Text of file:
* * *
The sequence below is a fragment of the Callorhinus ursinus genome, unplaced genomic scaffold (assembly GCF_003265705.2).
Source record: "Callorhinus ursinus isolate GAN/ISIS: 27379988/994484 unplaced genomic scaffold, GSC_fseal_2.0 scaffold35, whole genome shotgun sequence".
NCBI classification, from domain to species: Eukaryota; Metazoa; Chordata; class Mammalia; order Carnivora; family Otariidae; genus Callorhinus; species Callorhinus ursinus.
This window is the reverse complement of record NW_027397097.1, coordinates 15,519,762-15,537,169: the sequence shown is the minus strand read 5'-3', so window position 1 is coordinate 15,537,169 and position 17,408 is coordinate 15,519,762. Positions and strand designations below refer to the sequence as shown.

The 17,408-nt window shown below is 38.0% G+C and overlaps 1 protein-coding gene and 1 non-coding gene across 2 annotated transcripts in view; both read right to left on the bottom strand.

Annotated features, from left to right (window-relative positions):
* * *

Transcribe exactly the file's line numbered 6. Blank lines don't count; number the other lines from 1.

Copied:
Annotated features, from left to right (window-relative positions):